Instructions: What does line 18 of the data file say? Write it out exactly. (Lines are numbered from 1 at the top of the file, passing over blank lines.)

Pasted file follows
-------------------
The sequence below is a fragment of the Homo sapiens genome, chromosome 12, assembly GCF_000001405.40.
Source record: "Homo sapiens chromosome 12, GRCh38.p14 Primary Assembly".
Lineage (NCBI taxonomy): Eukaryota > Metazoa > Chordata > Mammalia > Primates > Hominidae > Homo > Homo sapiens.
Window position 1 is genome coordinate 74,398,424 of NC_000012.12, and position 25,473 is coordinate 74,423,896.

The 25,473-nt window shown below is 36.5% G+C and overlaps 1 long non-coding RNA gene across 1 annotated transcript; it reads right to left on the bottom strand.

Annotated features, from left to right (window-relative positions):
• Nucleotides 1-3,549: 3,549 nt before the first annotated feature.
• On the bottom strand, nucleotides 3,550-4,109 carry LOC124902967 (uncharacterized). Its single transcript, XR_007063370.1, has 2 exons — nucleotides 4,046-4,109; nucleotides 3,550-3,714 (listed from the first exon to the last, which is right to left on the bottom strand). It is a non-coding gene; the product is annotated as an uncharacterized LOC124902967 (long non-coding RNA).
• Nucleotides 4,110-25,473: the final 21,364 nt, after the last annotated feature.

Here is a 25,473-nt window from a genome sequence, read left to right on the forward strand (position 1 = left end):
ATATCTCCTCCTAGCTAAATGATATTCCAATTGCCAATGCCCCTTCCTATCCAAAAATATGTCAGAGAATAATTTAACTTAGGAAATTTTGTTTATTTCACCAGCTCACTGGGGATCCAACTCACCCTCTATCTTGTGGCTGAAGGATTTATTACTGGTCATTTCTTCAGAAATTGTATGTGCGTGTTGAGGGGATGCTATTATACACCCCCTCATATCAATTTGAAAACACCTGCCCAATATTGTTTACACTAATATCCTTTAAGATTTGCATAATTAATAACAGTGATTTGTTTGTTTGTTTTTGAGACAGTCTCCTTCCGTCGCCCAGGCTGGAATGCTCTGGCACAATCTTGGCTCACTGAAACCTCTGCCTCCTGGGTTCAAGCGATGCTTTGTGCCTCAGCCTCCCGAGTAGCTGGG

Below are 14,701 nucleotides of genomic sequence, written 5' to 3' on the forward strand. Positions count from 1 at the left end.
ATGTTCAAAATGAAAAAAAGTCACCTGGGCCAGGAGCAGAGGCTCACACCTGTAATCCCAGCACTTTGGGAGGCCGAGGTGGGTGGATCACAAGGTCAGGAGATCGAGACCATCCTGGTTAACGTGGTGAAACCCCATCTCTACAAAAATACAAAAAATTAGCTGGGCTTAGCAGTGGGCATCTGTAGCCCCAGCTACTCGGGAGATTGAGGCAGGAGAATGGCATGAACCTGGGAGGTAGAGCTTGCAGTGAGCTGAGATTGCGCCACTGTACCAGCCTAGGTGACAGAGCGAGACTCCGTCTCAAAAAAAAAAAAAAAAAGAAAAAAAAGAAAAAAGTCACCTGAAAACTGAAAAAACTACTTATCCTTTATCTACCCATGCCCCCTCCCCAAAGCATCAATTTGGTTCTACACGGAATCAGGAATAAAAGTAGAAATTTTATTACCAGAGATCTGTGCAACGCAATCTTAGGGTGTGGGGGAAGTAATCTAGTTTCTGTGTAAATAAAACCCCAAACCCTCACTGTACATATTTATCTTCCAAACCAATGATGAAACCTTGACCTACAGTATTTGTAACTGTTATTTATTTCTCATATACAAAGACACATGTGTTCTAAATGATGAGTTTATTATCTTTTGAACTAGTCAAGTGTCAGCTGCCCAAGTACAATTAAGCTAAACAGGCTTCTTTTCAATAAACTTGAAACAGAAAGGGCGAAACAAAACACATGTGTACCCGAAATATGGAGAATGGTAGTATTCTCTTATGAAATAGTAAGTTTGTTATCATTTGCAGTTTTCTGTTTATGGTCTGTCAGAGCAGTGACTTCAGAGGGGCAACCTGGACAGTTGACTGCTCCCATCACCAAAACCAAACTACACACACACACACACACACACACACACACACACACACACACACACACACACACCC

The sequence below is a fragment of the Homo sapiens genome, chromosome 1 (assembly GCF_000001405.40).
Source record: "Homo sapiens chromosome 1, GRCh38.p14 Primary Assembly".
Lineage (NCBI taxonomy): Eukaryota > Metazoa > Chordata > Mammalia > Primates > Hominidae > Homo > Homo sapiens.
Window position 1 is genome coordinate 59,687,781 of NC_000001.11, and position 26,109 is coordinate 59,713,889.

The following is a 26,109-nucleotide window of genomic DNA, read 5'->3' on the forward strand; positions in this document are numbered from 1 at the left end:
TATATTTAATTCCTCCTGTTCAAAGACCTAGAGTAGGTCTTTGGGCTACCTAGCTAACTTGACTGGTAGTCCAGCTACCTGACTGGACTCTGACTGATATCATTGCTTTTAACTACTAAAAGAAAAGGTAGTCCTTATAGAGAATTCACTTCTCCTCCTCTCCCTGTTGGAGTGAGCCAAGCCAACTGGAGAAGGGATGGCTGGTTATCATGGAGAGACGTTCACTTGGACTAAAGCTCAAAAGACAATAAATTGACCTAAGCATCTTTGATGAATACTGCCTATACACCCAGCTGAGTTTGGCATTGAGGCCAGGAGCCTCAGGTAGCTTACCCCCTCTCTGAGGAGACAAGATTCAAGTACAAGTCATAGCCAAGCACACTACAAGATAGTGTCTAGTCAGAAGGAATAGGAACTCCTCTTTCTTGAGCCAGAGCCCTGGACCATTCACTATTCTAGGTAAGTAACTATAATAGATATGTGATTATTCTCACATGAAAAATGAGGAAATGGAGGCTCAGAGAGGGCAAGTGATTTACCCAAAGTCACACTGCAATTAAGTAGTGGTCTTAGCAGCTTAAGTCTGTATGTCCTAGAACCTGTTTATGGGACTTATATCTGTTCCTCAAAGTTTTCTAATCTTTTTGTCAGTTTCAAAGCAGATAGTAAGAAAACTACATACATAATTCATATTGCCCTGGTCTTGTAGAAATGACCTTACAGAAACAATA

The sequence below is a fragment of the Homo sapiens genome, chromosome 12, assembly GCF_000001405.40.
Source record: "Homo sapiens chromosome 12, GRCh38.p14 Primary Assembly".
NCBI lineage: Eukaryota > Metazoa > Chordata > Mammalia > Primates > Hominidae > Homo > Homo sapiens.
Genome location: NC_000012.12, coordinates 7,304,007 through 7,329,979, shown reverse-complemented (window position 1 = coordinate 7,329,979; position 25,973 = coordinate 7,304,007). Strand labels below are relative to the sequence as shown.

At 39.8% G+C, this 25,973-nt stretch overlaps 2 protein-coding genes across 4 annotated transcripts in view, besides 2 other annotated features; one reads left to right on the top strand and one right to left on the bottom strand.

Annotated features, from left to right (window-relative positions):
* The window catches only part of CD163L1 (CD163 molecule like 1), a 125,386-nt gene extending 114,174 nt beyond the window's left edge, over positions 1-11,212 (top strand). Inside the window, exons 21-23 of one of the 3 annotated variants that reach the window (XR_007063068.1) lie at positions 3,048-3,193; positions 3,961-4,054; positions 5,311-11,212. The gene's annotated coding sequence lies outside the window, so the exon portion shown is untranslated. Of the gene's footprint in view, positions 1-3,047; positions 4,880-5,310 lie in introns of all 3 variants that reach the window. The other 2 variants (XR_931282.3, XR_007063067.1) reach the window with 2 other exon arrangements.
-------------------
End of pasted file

The following is a 26,109-nucleotide window of genomic DNA, read 5'->3' on the forward strand; positions in this document are numbered from 1 at the left end: